Welcome to the new online home for fans and followers of Doña Gracia Nasi, the remarkable woman who helped thousands escape the horrors of the 16th-century Inquisitions. http://donagraciaworldwide.com
The Woman, the Story, the Movement
If a true leader is someone with an inborn love of power, a capacity to inspire others, and a knack for exploiting the weaknesses in one’s adversaries, then Doña Gracia Nasi had them all. A powerful woman leader in the turbulent 16th century, she shared the world stage with Catherine de Medici of France and Elizabeth of England. Unlike her counterparts, however, Doña Gracia vanished into the cluttered attic of history – until recently.
In the late 20th century, when women began entering the corridors of political and economic power in substantial numbers, they slowly started to rediscover Doña Gracia. She has become a cult figure, the topic of multiple lecture series, and the subject of the suspense-filled 2002 book The Woman who Defied Kings, by Andrée Aelion Brooks. Her amazing life story is currently in the planning stages for a movie project. So who, exactly, was this remarkable woman?
Beatrice Mendes, later known as Doña Gracia Nasi, was the widow of the Lisbon banker Francisco Mendes. Francisco had been a powerful confidante of Portugal’s King John III, regularly supplying the crown with indispensable loans. The banker’s death catapulted his spirited, strong-willed young widow to the helm of one of the foremost banking houses of Renaissance Europe – where she spent most of her fortune on a humanitarian mission that would engross her more than the profitable royal loans, spice monopolies, syndications, and currency arbitrage favored by her husband.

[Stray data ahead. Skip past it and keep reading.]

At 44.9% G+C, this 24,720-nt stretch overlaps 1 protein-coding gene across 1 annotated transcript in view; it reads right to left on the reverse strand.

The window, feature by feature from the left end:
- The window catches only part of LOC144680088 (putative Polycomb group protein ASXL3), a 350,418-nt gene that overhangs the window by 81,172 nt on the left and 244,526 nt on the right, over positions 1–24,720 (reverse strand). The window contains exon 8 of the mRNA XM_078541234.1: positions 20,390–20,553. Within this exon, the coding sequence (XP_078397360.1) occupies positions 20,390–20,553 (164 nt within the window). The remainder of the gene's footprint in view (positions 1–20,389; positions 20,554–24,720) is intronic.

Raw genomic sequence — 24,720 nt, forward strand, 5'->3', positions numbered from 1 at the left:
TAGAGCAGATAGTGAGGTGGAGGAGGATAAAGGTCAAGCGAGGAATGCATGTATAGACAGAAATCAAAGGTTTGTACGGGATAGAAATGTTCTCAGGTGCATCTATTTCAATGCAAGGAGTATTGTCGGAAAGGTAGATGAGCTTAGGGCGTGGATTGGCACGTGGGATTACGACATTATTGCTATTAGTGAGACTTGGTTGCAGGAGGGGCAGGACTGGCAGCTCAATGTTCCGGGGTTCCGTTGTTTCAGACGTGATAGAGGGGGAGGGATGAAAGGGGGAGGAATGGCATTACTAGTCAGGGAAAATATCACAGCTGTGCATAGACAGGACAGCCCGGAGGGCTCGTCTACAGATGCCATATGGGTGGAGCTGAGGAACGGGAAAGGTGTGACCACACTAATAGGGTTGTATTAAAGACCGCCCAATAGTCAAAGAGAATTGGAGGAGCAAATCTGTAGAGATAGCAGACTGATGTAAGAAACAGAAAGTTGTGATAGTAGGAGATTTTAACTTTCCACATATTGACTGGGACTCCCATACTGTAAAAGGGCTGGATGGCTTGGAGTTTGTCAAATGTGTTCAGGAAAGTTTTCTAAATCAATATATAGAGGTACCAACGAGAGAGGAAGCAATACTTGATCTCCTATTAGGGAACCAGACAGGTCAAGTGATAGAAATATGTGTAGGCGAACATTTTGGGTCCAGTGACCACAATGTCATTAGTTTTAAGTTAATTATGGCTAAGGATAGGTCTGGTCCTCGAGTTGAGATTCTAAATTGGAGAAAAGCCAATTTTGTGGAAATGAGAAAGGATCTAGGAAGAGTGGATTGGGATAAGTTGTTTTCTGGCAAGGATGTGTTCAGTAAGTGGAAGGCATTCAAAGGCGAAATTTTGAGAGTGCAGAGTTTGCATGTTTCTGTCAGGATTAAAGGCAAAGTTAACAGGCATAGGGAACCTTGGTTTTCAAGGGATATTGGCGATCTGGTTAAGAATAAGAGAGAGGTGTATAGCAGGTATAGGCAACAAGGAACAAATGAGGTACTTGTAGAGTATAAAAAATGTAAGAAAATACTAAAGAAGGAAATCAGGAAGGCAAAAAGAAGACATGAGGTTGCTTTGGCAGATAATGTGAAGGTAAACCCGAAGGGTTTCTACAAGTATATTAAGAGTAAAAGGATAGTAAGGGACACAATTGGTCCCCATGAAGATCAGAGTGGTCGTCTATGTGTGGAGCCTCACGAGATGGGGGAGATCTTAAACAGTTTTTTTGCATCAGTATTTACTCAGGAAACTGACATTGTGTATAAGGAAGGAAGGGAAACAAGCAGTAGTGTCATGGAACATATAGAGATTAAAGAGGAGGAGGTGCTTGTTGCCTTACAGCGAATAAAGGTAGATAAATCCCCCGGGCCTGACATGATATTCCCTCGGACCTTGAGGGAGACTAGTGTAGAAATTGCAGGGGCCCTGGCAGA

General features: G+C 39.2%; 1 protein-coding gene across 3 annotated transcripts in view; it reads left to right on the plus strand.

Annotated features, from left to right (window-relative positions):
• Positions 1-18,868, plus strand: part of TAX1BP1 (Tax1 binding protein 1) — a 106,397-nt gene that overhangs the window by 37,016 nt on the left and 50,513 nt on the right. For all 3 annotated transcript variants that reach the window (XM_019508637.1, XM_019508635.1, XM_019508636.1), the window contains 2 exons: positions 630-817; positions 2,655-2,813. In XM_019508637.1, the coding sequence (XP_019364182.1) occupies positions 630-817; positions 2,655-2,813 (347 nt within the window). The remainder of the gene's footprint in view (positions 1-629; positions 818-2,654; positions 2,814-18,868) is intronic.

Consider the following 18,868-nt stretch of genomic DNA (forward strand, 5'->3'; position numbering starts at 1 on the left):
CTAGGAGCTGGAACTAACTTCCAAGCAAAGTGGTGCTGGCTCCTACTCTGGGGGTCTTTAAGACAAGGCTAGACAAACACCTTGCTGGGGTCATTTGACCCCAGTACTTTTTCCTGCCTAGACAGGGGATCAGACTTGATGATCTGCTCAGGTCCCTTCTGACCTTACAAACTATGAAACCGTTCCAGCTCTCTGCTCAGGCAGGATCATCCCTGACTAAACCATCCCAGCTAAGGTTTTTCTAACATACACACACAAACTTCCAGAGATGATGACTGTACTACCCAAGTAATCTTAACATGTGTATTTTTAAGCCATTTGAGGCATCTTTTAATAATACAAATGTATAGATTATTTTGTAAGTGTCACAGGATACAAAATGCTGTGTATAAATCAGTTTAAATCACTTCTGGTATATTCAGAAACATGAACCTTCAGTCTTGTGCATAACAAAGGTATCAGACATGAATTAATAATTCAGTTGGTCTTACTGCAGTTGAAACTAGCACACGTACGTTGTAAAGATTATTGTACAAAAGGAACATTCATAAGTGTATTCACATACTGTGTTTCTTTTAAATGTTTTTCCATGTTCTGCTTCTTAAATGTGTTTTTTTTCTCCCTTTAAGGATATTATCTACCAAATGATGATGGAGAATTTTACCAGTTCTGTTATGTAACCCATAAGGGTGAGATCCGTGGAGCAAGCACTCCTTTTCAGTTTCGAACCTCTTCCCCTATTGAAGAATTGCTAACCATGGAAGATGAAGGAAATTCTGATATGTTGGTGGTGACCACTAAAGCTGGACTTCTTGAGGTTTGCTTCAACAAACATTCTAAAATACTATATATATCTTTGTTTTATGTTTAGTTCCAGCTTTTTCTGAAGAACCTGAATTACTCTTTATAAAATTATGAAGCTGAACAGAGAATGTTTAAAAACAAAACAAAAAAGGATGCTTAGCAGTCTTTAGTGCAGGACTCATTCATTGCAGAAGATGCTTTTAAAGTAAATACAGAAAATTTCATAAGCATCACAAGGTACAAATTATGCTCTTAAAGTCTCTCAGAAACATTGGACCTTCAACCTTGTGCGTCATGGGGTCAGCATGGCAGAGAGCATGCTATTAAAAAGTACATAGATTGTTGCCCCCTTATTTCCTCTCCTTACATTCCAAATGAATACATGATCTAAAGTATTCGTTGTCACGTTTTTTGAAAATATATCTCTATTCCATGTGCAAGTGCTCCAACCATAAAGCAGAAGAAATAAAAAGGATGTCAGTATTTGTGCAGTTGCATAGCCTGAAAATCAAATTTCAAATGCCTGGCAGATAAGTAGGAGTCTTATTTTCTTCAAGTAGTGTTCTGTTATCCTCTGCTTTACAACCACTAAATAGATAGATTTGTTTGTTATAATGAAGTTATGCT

That mission was as the self-appointed protector of the chief targets of Inquisition, which was just then beginning its years of terror, torture, and burning. Doña Gracia Nasi is credited with saving thousands of lives of Spanish and Portuguese conversos – Jews who, like her own family, had earlier been forcibly converted to Catholicism. These converts were now being subjected to ethnic cleansing by Inquisition officials, on the charge that they had relapsed into Jewish practice. The courageous campaign by Doña Gracia helped conversos escape their tormentors and start new lives beyond the reach of the Inquisition, in the Ottoman Empire.
Her wealth and international business power provided the conversos with more than just escape, but also with a sense of pride and heritage. She became so furious upon learning that Inquisition officials had burned 23 of her people in the Italian port of Ancona that she organized a shipping boycott that brought the city to its knees. She supported the building of synagogues and yeshivas in their new lands that enabled them to reconnect with their ancestral faith. And in her final years, she made one of the earliest organized attempts to re-settle some of the refugees on sacred soil, 400 years before the founding of modern state of Israel.
In business, she was not simply the titular head of any enterprise – she ran it. In her personal life, she stood face to face with Queen Marie, Regent of the Low Countries and sister of Charles V, the powerful Holy Roman Emperor, and say she would rather see her only daughter “drown” than marry the disreputable Catholic nobleman the monarchs had commanded the girl to wed. As a patron of the arts, she reflected the best of Renaissance culture by supporting the creative works of her own people.
The sum of her days – with their equal proportion of achievement and power, loneliness and personal agonies – resonate with us today. The story of Doña Gracia may have been untold for centuries, but it is an astounding tale of courage and dogged persistence in the face of horrendous odds.
Agradecemos a Rachel Amado Bortnick por acercarnos esta imformación